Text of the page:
In Luke’s account of the Day of Pentecost, the Holy Spirit creates the Church. Look carefully at what happens. The story says loads about who God intends for us—the community of Jesus-followers—to be.

For nine days the disciples had huddled together in an upper room praying. On the tenth day the Holy Spirit made them a new creation: the Church. And what they did as the community of Jesus followers is unlock the doors, throw open the windows, and head out into the streets. God was doing something out there. They wanted to be a part of it.
In other words, they didn’t do what church-folk tend to do today. Many of us think of starting a church as erecting a building and inviting people to join us inside for prayer. We even put up signs, design websites, and pay for newspaper ads inviting people to join us inside the building. They can join us whenever they want.

John William Waterhouse’s “Windflowers”

Even when we are in the world, we use the term “outreach” to talk about it. Think about that word for a minute. Outreach. The image is that we reach out from inside. But inside is where we belong. Evangelism takes the form of making outsiders into insiders. One of us. 
That’s exactly how the attractional church operates. And the declining vitality of many congregations in America tells us that this is not a winning strategy.
No wonder.
The Church portrayed in the Acts of the Apostles is missional to its very core. These early disciples knew that God has a mission in the world, and that God has created a Church to pursue that mission. That mission takes various forms, but its essence is reconciliation.
That newly formed Jesus-following community engages God’s mission from the very start. They pour out onto the streets in the midst of an ongoing festival to tell good news.
They did not demand that their listeners become just like them, adhere to their own strict code of conduct, or submit to their own interpretations of just how the world works.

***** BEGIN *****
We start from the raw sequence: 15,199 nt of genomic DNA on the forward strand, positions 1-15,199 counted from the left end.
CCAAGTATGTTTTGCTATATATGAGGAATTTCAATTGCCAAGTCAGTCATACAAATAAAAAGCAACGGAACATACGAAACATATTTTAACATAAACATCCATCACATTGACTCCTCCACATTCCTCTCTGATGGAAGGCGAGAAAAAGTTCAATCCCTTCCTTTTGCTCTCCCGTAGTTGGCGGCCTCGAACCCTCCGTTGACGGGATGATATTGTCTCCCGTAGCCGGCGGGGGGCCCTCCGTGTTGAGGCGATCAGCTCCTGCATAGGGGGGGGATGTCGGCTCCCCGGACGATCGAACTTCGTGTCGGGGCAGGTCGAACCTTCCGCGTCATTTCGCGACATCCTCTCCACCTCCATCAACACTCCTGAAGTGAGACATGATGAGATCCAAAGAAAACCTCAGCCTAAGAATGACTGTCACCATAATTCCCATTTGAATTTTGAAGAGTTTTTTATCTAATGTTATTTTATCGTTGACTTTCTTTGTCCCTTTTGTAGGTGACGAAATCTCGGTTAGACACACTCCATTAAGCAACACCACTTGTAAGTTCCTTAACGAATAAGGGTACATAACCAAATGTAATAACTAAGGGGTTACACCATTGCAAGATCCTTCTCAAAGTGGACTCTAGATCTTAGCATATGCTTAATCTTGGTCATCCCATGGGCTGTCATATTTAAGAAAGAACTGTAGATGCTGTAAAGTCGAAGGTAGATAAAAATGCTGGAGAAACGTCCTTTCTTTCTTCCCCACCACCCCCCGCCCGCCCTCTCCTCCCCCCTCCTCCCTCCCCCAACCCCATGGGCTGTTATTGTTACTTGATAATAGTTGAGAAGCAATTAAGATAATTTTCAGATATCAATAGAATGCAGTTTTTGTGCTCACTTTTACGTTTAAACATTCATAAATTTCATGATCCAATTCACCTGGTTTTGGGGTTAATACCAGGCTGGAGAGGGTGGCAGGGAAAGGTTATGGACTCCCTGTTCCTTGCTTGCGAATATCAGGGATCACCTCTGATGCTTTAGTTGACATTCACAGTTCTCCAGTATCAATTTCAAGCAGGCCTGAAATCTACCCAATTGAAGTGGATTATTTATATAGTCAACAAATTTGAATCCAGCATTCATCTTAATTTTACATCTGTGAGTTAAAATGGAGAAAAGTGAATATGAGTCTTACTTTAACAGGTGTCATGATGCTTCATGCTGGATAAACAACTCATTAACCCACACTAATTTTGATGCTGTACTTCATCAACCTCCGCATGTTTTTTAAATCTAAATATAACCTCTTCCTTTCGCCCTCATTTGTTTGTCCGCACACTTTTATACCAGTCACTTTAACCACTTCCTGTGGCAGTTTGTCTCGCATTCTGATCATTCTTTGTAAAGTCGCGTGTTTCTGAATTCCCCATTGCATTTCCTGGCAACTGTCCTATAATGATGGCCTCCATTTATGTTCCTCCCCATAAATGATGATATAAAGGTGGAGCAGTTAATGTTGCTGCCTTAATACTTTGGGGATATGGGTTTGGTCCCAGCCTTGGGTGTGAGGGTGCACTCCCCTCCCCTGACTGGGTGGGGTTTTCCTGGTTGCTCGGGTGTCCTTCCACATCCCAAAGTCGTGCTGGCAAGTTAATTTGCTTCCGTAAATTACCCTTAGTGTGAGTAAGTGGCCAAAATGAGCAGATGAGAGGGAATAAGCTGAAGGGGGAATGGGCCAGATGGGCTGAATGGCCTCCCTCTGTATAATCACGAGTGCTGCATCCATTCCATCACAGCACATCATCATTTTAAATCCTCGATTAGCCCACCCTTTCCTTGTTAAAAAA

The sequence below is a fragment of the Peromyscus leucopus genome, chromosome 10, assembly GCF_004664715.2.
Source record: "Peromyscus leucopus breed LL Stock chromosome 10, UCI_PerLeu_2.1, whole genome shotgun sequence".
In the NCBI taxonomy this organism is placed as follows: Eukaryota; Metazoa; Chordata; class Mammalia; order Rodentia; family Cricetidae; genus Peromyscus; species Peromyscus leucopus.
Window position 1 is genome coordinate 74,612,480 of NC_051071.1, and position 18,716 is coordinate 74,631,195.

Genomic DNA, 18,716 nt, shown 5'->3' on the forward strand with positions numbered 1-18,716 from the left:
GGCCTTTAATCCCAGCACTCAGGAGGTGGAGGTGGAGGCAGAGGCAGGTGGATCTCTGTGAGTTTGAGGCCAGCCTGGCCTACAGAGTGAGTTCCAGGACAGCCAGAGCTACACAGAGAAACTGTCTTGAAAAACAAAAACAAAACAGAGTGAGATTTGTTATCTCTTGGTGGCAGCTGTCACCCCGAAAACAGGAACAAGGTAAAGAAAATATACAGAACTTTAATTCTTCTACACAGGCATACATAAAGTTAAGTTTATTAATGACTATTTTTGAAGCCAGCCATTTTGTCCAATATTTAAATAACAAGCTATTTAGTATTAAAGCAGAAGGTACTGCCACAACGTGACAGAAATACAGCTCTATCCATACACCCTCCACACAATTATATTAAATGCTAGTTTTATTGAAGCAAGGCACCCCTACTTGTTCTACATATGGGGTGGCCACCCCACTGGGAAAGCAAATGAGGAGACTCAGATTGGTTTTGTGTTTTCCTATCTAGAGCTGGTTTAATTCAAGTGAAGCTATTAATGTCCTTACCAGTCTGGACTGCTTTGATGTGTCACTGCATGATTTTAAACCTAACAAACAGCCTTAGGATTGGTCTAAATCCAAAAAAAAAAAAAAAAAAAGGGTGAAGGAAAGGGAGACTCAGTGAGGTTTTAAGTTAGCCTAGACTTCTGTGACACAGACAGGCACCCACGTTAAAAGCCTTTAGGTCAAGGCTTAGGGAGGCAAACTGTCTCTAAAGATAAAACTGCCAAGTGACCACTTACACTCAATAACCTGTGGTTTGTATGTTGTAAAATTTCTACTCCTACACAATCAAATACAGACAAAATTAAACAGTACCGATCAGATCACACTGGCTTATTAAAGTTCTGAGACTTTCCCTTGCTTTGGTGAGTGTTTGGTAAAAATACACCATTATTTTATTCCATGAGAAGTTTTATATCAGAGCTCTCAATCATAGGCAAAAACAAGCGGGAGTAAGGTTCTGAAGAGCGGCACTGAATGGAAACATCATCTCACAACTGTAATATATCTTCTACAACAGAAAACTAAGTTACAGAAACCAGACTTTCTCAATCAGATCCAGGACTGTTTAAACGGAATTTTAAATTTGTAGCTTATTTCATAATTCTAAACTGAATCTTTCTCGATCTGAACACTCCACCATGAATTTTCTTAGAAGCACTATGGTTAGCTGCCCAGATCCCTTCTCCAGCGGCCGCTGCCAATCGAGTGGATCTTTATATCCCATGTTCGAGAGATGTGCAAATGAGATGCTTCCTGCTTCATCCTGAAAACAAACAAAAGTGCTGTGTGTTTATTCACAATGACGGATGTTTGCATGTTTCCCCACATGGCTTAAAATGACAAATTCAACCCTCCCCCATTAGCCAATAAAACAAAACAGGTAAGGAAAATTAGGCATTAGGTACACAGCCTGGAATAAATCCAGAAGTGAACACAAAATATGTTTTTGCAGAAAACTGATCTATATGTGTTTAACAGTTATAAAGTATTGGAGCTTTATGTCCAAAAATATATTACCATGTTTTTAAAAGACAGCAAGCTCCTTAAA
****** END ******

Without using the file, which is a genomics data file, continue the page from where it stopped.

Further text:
They were delivering the news. God loves you. And that love is active and powerful. That love heals your wounds, nourishes your body, forgives your sins, rebuilds your shattered relationships, empowers you to make a contribution in this world, and brings you peace of mind.
What you say matters. How you say it matters just as much. Sometimes, maybe even more.

The disciples delivered this news in a language that the listeners could understand. More precisely, they found themselves speaking in languages not their own. In the power of God’s Spirit each disciple spoke each listener’s own native tongue.
They delivered the message of reconciliation not just by conveying a set of ideas or by constructing winning arguments. They connected with strangers on the strangers’ own terms.
And there was something humbling about it. They didn’t speak these foreign languages as expert linguists or native speakers. At least, that’s not what the text suggests to me. 
Remember that some in the crowd said, “Aren’t these guys a bunch of Galileans?” Others said, “These guys are loaded, and it’s not even noon yet!” In other words, they spoke so that people could understand them, but they had a noticeable accent.
Like I said earlier, what you say matters. But how you say it matters just as much. Maybe even more.

Odilon Redon’s “The Sermon”

We infer things about a speaker on the basis of his or her accent. Unlike tone and volume—vocal elements that can indicate a speaker’s mental and physical state—what we attribute to a speaker’s character on the basis of his or her accent has a great deal to do with our own preferences, assumptions, and prejudices.
Accents have played a significant role in my life.
As a preschooler and then again in middle school and high school, I lived with my mother and my maternal grandparents. Post-war immigrants from Austria, my family spoke German at home. Outside the house they spoke broken, heavily accented English.
Any foreign accent would have contrasted sharply with my deep South contexts in South Carolina and then Georgia, but remember that this was post-WWII America. 
We fancied ourselves a melting pot. We were all supposed to be the same. And a German accent carried a distinct stigma. There was something shameful about being the losers of the great conflict and something sinister about being associated with the bad guys.